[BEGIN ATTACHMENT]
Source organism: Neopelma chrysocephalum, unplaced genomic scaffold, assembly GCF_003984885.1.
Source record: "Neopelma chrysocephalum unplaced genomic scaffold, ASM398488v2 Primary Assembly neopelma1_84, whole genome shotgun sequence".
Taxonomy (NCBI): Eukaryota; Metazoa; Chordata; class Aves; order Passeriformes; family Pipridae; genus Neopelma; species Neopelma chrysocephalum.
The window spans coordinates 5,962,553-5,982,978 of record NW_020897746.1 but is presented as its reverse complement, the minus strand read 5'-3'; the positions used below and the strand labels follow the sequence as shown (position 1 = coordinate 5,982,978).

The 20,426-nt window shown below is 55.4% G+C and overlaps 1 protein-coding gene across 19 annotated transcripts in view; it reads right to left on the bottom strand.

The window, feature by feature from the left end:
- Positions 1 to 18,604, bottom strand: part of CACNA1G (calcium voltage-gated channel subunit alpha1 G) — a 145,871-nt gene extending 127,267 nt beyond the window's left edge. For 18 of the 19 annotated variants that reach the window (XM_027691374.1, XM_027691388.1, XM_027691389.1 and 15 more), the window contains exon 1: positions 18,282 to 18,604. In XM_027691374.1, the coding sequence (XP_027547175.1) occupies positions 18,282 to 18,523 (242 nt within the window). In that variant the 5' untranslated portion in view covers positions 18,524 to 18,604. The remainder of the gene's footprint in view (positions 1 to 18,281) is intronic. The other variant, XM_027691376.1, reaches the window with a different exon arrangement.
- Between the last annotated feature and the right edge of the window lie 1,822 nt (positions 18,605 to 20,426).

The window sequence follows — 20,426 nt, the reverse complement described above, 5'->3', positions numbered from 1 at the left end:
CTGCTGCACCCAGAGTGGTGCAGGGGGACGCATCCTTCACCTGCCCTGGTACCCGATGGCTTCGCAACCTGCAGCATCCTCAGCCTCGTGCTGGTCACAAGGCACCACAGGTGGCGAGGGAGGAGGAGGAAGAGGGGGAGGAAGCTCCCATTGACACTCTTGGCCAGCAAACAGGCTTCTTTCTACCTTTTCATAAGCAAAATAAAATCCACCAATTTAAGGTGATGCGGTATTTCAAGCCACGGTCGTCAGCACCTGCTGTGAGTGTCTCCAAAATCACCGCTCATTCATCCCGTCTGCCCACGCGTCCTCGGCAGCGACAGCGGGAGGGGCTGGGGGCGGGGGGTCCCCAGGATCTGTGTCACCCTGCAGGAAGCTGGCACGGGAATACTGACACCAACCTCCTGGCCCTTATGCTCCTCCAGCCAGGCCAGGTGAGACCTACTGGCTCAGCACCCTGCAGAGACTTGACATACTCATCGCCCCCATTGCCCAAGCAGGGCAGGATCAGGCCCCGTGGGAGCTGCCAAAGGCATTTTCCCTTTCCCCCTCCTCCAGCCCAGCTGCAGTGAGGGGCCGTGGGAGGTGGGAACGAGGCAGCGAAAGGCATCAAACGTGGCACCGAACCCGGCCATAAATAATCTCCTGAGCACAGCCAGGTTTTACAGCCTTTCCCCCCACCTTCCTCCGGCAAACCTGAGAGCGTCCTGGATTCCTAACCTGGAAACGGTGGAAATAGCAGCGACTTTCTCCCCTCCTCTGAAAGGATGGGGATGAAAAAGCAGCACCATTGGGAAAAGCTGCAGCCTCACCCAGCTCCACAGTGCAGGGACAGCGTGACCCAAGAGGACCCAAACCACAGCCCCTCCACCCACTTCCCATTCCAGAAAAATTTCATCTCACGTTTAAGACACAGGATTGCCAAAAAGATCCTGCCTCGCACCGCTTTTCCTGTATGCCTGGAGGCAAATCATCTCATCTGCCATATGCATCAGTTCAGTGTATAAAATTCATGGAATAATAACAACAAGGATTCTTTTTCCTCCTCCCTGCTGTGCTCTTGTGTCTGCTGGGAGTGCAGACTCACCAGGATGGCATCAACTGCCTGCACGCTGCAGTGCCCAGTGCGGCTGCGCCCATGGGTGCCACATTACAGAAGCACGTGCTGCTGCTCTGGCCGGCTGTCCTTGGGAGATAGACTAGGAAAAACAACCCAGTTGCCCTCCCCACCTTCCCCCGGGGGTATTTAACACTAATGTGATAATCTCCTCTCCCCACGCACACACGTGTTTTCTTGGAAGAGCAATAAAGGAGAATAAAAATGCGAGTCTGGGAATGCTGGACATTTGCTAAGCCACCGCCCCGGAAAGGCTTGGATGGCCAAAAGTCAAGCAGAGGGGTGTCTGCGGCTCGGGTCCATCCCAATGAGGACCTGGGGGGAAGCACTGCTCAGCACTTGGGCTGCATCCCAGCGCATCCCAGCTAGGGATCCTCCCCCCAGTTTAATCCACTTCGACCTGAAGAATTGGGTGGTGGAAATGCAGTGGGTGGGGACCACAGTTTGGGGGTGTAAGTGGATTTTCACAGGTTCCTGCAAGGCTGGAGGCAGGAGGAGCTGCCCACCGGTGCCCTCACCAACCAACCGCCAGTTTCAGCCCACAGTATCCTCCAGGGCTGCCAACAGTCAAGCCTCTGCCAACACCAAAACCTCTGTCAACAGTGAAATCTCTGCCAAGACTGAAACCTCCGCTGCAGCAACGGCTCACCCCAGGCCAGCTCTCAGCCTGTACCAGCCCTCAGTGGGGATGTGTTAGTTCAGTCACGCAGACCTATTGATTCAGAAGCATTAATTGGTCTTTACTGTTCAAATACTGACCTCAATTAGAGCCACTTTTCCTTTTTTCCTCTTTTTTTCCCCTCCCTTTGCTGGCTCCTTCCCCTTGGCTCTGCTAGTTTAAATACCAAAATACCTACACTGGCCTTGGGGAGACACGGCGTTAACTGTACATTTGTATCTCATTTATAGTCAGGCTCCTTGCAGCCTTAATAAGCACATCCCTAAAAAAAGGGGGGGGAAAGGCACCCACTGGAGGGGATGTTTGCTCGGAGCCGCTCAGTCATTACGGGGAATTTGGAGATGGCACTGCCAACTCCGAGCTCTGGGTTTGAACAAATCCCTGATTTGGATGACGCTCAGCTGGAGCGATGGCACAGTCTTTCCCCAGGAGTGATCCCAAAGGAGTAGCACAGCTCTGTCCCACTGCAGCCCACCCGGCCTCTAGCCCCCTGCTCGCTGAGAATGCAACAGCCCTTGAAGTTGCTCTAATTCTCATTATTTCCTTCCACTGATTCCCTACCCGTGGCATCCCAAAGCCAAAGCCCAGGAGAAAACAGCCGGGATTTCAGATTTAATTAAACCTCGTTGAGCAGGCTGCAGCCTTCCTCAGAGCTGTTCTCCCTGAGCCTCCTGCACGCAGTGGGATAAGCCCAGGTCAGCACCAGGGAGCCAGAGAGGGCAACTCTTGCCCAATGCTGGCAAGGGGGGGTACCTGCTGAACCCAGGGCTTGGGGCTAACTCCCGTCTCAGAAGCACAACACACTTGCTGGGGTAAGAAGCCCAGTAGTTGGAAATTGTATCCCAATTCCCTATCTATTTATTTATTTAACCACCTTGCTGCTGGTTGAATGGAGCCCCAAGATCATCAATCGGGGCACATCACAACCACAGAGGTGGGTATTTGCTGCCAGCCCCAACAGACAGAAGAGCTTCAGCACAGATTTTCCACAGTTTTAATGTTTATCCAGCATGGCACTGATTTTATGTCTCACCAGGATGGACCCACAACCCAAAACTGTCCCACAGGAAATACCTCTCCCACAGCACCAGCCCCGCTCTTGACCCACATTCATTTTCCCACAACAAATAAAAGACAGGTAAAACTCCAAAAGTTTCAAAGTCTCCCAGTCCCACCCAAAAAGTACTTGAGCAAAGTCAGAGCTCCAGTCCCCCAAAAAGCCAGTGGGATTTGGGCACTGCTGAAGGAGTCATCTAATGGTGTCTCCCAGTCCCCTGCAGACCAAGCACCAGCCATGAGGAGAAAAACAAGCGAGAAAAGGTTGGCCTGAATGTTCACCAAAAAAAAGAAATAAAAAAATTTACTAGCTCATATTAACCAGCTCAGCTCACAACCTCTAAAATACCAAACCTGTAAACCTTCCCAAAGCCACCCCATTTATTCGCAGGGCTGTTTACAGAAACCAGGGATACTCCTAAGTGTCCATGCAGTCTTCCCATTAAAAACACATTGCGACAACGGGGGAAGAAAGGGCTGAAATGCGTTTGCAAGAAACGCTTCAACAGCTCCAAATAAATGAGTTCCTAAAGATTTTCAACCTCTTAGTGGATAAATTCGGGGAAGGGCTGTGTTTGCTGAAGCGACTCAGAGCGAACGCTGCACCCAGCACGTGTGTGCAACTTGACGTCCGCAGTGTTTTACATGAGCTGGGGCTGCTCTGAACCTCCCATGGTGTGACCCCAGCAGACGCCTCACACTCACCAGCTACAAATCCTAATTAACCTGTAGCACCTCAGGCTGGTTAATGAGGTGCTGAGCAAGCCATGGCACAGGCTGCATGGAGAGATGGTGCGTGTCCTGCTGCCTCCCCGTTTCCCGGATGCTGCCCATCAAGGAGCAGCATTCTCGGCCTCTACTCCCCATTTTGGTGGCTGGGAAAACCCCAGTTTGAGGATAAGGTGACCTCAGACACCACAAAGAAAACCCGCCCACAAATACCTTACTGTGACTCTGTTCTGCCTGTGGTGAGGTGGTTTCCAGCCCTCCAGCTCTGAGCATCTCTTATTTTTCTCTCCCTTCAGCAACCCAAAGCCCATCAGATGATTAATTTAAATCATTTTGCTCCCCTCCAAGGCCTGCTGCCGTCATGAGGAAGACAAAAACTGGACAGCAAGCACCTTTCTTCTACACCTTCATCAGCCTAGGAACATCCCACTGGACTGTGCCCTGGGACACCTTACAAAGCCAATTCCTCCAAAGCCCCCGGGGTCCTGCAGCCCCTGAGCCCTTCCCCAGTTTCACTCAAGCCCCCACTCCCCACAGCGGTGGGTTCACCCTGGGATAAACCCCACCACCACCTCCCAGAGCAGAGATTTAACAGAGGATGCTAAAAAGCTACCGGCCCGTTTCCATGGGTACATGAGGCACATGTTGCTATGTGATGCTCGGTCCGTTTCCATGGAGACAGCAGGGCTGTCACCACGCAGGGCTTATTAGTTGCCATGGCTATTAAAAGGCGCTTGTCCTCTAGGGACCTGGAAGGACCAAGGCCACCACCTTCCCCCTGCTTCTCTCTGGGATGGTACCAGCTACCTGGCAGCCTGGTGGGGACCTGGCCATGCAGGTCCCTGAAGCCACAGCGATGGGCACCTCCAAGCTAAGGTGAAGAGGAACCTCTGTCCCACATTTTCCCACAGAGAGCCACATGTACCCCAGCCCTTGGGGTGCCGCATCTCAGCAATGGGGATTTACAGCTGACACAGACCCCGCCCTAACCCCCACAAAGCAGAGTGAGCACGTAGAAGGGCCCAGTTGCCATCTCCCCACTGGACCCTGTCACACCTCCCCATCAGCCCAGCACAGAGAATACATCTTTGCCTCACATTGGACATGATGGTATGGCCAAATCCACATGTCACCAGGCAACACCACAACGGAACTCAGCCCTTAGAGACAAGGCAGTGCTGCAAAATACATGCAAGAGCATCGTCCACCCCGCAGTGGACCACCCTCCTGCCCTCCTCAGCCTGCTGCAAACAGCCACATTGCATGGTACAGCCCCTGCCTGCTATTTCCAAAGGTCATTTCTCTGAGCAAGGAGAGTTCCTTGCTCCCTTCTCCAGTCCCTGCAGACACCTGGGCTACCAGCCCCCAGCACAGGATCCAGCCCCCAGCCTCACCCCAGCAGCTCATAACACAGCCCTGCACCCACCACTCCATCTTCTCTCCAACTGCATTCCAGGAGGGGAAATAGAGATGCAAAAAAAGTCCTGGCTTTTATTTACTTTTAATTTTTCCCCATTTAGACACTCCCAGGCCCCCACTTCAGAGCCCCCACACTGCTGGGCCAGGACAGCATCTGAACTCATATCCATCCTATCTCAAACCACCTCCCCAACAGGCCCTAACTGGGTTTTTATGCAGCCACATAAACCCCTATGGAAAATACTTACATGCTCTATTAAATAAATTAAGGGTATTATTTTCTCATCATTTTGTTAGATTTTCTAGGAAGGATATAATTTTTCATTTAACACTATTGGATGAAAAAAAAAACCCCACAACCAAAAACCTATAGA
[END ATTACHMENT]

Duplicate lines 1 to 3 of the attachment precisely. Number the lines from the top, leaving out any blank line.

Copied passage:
Source organism: Neopelma chrysocephalum, unplaced genomic scaffold, assembly GCF_003984885.1.
Source record: "Neopelma chrysocephalum unplaced genomic scaffold, ASM398488v2 Primary Assembly neopelma1_84, whole genome shotgun sequence".
Taxonomy (NCBI): Eukaryota; Metazoa; Chordata; class Aves; order Passeriformes; family Pipridae; genus Neopelma; species Neopelma chrysocephalum.